7194 So, for very small systems that we have in our operations it becomes a greater challenge because we want to show relevant programming, but then we have to go and find and create other programming with the resources we have.
7195 THE CHAIRPERSON: Basically you want a double count it?
7196 MS MacDONALD: Pardon me?
7197 THE CHAIRPERSON: You want to double count it?
7198 MS MacDONALD: I think --
7199 THE CHAIRPERSON: That's assuming you operate Wolfville too, you want to count it into Wolfville as well as Antigonish?
7200 MS MacDONALD: Exactly. And I know that double counting was an issue in the past, but we're talking about -- in our case, we have a lot more exempt systems.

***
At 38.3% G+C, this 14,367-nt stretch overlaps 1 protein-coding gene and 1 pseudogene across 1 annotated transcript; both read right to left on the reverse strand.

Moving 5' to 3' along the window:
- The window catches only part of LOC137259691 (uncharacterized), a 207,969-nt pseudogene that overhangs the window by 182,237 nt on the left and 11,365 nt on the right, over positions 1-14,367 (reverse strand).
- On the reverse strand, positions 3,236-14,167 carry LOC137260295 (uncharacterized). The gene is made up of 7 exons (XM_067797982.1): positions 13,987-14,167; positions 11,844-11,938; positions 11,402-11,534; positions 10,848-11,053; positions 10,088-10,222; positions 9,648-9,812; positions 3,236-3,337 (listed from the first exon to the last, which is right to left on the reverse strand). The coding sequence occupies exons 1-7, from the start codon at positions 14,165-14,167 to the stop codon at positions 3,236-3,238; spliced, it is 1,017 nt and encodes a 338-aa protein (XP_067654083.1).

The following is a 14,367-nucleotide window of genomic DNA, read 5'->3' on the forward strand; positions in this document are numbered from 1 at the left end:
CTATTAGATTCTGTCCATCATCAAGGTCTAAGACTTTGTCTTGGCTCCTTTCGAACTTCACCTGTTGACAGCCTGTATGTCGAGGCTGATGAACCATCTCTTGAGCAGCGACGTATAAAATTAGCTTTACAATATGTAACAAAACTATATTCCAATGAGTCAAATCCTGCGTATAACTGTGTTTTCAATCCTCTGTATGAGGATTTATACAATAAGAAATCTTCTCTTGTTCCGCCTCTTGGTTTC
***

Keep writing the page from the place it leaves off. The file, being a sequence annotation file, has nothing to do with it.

7201 THE CHAIRPERSON: Yes.
7202 MS MacDONALD: So, you know, those systems aren't mandated to direct funding to the community channels. So, I think in the past maybe the double counting issue had to do with ensuring that certain funds that were directed into those channels stayed into them.
7203 We're talking about channels that can benefit by double counting where it truly is local and local content.
7204 THE CHAIRPERSON: You want to count it for both local and access or only for local?
7205 MS MacDONALD: Well, we wouldn't call that access program because it's not --
7206 THE CHAIRPERSON: Well, it depends who produces it.
7207 MS MacDONALD: -- programming...
7208 THE CHAIRPERSON: Depends who produces it.
7209 MS MacDONALD: Exactly.
7210 THE CHAIRPERSON: If the high school coach produces it, presumably it's access too; isn't it?
7211 MR. SMITH: Correct.
7212 MS MacDONALD: Correct.
7213 THE CHAIRPERSON: Yes. And are we talking only sports or do you see other examples where this would apply?